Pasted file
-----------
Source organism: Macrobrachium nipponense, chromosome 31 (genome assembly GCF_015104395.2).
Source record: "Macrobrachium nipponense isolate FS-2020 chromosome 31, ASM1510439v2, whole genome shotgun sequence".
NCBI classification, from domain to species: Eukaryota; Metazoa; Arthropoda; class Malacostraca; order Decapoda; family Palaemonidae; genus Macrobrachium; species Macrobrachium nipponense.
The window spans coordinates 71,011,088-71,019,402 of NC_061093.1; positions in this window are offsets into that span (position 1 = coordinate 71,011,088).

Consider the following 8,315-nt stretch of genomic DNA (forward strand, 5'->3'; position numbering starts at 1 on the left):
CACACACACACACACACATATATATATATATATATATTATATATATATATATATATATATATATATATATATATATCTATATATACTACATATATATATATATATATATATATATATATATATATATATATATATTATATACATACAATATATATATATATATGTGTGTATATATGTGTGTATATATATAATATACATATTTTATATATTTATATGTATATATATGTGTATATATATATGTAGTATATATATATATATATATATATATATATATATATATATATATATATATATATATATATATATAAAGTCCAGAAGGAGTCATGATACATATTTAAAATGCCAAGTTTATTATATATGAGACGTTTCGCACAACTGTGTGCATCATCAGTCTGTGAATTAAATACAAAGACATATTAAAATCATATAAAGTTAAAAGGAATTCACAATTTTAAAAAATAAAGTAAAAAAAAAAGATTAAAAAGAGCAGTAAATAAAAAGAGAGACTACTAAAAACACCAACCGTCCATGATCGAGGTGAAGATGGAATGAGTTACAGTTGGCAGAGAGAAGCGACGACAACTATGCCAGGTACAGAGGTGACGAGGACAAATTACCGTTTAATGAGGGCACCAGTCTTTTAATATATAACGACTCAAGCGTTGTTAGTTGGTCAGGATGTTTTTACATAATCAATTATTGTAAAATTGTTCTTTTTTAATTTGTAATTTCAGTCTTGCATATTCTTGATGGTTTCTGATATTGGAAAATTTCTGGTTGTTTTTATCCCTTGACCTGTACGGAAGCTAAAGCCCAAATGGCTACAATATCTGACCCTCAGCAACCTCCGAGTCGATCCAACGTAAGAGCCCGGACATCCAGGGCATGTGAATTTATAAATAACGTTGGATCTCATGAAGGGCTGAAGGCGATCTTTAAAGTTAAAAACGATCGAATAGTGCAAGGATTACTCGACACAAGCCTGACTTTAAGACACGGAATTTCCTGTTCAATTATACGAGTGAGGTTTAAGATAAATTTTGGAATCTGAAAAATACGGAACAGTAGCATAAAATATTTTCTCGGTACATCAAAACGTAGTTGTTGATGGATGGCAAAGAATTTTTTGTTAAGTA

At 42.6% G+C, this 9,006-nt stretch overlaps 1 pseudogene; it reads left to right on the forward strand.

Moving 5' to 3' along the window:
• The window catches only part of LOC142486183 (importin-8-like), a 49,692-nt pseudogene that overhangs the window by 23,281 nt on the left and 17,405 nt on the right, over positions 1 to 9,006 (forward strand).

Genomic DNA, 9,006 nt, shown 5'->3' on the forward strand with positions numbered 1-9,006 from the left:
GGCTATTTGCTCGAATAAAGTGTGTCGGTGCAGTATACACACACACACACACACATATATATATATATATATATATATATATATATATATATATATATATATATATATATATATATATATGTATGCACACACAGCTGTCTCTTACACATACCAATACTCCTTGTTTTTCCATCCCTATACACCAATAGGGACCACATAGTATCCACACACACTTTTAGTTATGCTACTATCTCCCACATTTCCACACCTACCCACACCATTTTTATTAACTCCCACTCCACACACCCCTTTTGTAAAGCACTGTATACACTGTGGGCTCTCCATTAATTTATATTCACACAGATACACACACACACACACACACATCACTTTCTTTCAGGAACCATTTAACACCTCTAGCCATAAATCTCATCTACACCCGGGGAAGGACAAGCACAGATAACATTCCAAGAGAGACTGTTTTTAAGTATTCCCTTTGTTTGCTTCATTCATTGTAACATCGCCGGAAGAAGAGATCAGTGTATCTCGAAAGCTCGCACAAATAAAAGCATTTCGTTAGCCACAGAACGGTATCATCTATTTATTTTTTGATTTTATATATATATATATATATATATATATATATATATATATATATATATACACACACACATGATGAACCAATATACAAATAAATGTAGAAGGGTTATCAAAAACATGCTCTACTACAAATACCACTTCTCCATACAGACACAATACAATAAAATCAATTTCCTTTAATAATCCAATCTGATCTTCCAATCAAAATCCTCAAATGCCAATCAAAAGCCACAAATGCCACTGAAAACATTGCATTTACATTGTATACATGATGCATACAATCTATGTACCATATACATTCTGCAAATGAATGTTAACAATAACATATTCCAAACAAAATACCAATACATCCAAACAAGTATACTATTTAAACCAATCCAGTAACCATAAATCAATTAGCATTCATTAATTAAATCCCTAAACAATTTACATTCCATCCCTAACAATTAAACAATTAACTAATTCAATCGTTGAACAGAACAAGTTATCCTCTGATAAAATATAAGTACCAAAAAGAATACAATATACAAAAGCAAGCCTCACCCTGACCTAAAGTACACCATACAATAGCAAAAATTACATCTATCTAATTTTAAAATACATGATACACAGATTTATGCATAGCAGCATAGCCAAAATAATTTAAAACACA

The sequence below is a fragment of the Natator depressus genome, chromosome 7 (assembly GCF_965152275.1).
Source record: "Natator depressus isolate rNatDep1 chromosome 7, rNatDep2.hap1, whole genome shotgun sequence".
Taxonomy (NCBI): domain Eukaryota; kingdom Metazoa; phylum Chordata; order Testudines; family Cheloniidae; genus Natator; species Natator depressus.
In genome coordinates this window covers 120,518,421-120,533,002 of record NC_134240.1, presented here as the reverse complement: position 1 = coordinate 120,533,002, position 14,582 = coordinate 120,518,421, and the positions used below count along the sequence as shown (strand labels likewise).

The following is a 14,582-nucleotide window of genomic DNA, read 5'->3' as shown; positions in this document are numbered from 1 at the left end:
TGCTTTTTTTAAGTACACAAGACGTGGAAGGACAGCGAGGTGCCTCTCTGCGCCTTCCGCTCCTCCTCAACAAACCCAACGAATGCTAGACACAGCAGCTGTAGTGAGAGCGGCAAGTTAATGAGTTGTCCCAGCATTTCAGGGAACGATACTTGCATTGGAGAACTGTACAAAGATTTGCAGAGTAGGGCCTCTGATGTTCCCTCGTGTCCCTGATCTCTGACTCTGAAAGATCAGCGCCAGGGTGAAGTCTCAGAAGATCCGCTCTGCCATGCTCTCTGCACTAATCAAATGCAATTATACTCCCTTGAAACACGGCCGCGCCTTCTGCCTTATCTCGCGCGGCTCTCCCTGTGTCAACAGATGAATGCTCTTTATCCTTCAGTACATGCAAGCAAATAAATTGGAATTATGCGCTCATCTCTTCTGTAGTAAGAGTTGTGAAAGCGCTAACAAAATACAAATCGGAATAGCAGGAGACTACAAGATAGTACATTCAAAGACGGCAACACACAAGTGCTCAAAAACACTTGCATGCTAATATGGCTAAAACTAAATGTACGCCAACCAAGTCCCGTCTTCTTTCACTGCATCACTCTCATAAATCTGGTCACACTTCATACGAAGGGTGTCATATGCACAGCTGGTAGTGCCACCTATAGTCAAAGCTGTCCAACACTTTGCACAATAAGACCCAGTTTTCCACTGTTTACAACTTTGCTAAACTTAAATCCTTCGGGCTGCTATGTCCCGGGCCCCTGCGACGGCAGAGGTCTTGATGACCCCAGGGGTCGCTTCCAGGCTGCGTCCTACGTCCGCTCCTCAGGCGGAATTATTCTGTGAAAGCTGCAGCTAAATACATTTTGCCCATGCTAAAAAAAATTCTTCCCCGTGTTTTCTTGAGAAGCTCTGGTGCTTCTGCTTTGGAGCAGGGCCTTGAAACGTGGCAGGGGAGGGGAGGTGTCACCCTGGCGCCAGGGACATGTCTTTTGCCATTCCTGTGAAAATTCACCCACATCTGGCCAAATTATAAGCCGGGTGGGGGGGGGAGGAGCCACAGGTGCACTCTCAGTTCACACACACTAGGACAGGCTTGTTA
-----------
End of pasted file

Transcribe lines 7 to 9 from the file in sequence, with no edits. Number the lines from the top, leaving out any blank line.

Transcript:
At 42.6% G+C, this 9,006-nt stretch overlaps 1 pseudogene; it reads left to right on the forward strand.

Moving 5' to 3' along the window:
• The window catches only part of LOC142486183 (importin-8-like), a 49,692-nt pseudogene that overhangs the window by 23,281 nt on the left and 17,405 nt on the right, over positions 1 to 9,006 (forward strand).